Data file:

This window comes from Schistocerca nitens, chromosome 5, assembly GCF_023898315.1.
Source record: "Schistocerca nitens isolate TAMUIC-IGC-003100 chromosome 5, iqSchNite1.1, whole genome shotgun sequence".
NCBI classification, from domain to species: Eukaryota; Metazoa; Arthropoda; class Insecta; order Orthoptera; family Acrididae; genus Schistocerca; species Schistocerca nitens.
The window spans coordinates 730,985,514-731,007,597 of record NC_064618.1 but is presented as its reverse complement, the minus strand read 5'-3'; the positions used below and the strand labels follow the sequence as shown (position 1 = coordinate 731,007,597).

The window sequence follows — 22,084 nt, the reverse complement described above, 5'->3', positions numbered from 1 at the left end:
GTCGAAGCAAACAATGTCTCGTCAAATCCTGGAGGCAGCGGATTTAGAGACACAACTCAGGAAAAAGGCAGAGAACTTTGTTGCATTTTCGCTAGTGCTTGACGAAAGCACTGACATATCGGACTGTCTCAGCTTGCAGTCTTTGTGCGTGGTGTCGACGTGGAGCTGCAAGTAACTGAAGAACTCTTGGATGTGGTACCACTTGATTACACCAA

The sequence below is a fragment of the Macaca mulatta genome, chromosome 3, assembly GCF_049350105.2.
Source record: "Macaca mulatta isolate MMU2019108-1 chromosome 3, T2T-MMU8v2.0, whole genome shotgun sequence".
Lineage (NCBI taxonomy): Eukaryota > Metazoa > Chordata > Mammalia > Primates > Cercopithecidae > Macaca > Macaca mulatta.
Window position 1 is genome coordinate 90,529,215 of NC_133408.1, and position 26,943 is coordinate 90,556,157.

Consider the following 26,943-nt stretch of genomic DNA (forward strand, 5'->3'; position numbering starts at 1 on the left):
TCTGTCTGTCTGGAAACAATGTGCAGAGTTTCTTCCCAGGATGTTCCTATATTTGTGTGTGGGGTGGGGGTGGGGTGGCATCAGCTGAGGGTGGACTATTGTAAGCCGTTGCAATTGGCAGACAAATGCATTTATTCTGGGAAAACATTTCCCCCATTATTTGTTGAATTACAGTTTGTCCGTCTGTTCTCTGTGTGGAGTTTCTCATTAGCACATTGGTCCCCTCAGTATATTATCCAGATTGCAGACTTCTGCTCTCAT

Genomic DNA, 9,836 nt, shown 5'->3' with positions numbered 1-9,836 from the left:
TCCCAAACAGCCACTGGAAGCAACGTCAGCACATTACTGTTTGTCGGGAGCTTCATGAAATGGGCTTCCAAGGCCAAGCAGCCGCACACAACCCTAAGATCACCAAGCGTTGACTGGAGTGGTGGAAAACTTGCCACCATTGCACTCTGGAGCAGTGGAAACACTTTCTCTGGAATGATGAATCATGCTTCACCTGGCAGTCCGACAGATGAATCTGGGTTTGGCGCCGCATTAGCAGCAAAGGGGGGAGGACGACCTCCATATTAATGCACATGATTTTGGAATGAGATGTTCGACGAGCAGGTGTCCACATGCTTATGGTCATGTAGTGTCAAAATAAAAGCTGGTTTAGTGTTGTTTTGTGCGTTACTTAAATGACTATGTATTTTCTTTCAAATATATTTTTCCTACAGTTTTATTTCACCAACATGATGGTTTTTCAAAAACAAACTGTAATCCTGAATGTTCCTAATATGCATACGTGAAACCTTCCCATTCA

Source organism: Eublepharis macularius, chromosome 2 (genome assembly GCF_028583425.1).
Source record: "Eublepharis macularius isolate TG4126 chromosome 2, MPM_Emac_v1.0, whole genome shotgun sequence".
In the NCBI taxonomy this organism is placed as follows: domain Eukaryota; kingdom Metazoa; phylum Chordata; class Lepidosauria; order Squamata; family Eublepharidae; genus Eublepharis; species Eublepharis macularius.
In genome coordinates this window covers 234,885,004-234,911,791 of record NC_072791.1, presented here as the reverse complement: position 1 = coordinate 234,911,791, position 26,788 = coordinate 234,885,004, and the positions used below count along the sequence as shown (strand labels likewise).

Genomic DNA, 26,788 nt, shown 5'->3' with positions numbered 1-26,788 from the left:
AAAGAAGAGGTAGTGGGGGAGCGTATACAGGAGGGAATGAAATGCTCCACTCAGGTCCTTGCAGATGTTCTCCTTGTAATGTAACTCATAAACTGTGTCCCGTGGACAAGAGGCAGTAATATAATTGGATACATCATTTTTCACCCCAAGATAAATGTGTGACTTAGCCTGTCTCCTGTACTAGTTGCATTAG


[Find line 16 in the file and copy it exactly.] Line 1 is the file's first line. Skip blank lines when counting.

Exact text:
Source record: "Eublepharis macularius isolate TG4126 chromosome 2, MPM_Emac_v1.0, whole genome shotgun sequence".